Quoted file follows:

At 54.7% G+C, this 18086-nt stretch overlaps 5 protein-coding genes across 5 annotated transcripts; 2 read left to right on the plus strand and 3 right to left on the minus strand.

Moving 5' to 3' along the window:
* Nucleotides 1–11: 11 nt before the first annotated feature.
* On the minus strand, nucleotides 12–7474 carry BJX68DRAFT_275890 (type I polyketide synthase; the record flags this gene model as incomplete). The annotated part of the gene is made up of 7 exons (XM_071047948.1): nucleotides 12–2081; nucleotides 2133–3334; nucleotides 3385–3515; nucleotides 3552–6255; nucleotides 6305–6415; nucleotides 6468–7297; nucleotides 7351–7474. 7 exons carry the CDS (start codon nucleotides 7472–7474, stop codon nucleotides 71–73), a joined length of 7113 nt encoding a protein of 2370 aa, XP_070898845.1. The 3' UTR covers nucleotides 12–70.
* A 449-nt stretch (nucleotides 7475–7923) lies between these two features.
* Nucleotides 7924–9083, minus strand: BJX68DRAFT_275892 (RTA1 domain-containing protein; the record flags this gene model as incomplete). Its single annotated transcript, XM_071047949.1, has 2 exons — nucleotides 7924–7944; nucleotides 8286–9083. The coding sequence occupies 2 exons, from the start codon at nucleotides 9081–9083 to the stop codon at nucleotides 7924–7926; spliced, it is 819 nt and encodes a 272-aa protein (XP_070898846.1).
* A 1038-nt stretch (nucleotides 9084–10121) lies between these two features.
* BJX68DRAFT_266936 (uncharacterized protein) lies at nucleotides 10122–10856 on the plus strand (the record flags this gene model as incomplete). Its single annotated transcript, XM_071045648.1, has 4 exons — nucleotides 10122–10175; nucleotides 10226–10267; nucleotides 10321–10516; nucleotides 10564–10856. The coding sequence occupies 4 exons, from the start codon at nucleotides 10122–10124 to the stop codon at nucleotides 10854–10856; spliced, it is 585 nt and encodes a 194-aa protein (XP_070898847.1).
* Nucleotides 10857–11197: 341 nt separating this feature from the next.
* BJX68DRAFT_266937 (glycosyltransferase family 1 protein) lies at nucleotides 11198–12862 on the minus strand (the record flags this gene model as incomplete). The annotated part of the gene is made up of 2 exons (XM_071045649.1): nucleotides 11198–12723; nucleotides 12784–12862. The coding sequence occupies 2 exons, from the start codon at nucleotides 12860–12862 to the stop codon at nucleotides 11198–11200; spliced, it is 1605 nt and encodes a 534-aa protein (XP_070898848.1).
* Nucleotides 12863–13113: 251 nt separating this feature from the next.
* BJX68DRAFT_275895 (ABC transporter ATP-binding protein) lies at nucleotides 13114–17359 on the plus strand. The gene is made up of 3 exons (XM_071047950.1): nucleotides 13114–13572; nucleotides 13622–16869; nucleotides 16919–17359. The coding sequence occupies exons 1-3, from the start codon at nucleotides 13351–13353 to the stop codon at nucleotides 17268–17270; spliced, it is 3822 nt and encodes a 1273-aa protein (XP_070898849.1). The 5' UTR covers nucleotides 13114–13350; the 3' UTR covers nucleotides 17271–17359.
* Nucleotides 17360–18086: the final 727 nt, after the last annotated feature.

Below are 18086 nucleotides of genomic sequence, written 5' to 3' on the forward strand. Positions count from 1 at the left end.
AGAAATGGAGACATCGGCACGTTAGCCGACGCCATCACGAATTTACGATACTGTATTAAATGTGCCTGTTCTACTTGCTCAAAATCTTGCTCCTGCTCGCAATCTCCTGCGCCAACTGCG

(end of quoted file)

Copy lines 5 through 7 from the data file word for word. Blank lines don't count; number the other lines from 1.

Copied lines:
* A 449-nt stretch (nucleotides 7475–7923) lies between these two features.
* Nucleotides 7924–9083, minus strand: BJX68DRAFT_275892 (RTA1 domain-containing protein; the record flags this gene model as incomplete). Its single annotated transcript, XM_071047949.1, has 2 exons — nucleotides 7924–7944; nucleotides 8286–9083. The coding sequence occupies 2 exons, from the start codon at nucleotides 9081–9083 to the stop codon at nucleotides 7924–7926; spliced, it is 819 nt and encodes a 272-aa protein (XP_070898846.1).
* A 1038-nt stretch (nucleotides 9084–10121) lies between these two features.